A quick search on Wikipedia found that – “The juice from many species of agave can cause acute contact dermatitis. It will produce reddening and blistering lasting one to two weeks. Episodes of itching may recur up to a year thereafter, even though there is no longer a visible rash. Irritation is, in part, caused by calcium oxalate raphides. Dried parts of the plants can be handled with bare hands with little or no effect. If the skin is pierced deeply enough by the needle-like ends of the leaf from a vigorously growing plant, this can also cause blood vessels in the surrounding area to erupt and an area some 6–7 cm across appear to be bruised. This may last up to two to three weeks.”
There are three types of Agaves on the
island – Agave americana, which has established itself on hillsides and needs minimal care, while in the gardens, we have introduced Agave attenuata and Agave parryi. The Agave attenuata is my favorite! Not surprisingly, it has smooth leaves and no thorns. The Agave parryi, has a different story. This low growing blue leaved succulent has black spines along the margins of the leaves and the tip – very nice to look at, but not nice to weed around.
Like a bad sibling, this plant has been cursed at more often than any other plant on the island, and is one step away from the compost pile after pricking the volunteer that stewards the succulent slope. Instead of being sent to ‘D’ Block aka, the compost pile, Agave parryi will be isolated on a slope outside of the rec yard, far away from any well-meaning hands. With a view of the Golden Gate and city, Agave parryi, can think long and hard about what it has done! Or perhaps, it will think ‘alone at last, now I can enjoy the view’.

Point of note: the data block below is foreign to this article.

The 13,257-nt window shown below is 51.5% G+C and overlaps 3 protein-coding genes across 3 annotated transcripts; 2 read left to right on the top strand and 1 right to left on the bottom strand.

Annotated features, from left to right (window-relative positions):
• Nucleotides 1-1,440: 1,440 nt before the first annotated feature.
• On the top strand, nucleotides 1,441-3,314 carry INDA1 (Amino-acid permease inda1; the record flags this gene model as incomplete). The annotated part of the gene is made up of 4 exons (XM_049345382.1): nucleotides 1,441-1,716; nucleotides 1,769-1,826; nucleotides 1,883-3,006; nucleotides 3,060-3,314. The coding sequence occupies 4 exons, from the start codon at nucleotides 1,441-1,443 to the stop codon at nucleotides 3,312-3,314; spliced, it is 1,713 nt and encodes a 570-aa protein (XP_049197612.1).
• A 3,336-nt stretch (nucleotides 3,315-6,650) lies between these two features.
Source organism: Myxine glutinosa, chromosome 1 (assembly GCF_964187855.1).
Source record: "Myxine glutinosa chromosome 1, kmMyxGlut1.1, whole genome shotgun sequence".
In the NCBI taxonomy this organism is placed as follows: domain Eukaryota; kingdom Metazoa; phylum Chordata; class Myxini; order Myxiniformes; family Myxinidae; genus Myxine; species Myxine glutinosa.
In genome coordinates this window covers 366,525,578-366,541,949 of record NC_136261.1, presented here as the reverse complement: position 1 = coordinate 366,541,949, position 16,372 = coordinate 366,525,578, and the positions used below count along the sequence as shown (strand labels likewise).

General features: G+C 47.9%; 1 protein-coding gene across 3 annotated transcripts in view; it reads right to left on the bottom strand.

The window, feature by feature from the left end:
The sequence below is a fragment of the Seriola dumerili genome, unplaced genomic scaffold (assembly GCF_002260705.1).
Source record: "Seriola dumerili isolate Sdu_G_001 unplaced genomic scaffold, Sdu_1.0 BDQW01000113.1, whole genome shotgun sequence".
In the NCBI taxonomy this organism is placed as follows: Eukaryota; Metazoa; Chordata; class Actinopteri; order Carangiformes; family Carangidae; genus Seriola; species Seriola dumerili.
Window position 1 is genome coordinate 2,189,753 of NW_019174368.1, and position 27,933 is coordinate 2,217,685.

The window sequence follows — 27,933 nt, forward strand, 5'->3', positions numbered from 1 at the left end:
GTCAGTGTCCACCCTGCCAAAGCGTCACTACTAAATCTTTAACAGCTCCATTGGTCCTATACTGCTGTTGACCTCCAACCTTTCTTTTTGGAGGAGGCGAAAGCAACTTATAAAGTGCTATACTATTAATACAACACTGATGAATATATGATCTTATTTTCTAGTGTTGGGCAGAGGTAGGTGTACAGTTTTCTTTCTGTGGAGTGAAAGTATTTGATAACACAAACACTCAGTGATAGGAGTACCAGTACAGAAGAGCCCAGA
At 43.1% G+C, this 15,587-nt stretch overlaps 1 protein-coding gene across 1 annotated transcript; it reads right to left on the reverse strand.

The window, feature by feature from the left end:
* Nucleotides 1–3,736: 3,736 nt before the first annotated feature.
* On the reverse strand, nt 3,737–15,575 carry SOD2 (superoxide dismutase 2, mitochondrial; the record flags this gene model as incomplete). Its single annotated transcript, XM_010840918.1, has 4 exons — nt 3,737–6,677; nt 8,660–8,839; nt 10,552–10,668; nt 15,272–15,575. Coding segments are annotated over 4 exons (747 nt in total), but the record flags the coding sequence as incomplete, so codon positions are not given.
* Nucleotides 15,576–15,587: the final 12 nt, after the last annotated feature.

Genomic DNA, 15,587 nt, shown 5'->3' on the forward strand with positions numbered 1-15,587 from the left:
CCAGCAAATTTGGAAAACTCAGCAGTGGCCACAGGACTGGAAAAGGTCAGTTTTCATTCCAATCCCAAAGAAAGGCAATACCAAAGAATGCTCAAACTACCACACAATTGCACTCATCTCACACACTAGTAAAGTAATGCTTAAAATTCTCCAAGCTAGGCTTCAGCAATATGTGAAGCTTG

This week the Garden Conservancy celebrated ten years of our West Coast Council programs. We also gathered to honor Antonia Adezio, our President, who is stepping down in December.
We reflected on our goal of having a bigger impact on West Coast gardeners. Looking around the room Wednesday evening at the close-knit community of gardeners, the Garden Conservancy has certainly excelled at this. In a way, it reminded me of what Freddie Riechel, the first secretary to the Warden challenged himself with when he took on caring for the gardens on Alcatraz back in 1933. Riechel reached out to expert horticulturists to keep the tradition of gardening on the Rock going. The Garden Conservancy has done the same, seeking advice from the West Coast Council and professionals to create educational programs to connect experts to local gardeners and to further develop preservation project gardens.
Antonia joined the newly founded Garden Conservancy in 1989 at the request of Frank Cabot. With the organization firmly established on the East Coast, the board of directors determined that in 202, the organization was ready to have a regional office based in San Francisco. Shortly after, the Garden Conservancy was enticed by the National Park Service and the Golden Gate National Parks Conservancy to form a partnership to restore the Gardens of Alcatraz. The neglected historic gardens quickly became a passion for Antonia. As part of the evening’s ceremonies, I had the honor to present a brief history of our work on the island and to highlight our accomplishments with bringing the gardens back to life.
Antonia’s leadership throughout her time with the Conservancy has shaped the success , especially with Alcatraz, and her vision will be continued as we carry on. I like to think that every garden holds onto some characteristic of their caretakers, even as the caretakers move on. I see this especially in the old gardens on Alcatraz – the surviving apple trees that still bear fruit, the inmate built terraces, and perhaps the greatest mark left – the decision by the Garden Conservancy get involved to restore the gardens for the future enjoyment for all.